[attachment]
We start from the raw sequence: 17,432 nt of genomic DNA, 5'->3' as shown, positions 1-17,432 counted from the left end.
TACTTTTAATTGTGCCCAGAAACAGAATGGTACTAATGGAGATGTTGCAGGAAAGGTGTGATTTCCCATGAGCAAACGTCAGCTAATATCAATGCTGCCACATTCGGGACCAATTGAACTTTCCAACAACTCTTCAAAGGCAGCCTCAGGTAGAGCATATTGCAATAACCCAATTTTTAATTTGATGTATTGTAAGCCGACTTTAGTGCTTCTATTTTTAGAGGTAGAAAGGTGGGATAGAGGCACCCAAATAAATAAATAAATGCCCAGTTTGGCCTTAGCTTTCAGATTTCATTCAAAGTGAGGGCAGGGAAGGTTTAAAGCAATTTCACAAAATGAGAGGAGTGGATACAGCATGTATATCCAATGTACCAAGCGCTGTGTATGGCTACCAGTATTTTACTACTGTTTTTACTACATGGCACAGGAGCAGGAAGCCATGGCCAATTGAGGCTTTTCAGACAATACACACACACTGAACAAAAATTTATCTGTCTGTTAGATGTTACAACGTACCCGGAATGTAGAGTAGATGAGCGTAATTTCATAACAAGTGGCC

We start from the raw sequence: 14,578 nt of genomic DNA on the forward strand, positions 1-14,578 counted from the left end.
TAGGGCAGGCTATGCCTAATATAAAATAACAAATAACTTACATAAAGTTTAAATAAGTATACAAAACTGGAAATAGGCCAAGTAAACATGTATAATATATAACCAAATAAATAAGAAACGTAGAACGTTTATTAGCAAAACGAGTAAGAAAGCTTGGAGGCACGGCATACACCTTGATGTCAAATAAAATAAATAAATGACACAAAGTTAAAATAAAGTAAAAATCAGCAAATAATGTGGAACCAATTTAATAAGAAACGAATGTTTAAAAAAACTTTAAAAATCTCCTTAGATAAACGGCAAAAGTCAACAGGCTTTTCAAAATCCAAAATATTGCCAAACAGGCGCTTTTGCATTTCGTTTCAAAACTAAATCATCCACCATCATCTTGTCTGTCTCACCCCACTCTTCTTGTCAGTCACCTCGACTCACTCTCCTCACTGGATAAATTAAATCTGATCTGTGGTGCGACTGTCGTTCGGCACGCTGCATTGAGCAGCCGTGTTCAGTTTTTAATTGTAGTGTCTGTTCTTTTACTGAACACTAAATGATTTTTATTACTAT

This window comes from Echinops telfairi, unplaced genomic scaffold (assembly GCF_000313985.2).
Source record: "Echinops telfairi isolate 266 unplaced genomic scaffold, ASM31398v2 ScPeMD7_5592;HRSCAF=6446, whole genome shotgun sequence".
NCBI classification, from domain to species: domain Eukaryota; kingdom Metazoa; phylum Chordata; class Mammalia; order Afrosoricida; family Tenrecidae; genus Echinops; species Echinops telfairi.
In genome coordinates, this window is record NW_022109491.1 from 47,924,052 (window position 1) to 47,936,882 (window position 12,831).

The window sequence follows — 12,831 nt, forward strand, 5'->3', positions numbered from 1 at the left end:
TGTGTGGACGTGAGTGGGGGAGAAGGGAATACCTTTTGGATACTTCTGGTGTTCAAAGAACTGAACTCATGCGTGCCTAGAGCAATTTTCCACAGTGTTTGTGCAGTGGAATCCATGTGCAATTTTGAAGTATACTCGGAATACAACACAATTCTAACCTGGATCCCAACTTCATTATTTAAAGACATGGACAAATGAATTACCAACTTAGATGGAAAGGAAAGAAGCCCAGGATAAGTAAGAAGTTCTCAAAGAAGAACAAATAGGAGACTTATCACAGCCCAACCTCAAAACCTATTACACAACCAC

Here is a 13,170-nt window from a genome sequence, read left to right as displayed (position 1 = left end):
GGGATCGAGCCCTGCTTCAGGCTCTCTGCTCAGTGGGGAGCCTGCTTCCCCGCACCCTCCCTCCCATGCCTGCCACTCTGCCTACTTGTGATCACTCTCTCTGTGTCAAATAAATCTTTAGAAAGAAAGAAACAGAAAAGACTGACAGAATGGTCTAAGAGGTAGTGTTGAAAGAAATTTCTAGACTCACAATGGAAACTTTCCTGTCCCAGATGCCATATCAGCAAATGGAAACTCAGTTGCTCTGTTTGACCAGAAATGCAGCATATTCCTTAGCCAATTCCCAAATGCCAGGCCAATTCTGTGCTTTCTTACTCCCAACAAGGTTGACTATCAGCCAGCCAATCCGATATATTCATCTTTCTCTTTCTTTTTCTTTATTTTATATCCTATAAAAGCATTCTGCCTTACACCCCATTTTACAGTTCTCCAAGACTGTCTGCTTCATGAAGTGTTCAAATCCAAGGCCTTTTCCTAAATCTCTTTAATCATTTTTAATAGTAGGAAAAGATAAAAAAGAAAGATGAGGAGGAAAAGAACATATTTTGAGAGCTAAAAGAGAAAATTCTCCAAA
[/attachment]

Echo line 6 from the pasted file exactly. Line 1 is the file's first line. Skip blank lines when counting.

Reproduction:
Source record: "Echinops telfairi isolate 266 unplaced genomic scaffold, ASM31398v2 ScPeMD7_5592;HRSCAF=6446, whole genome shotgun sequence".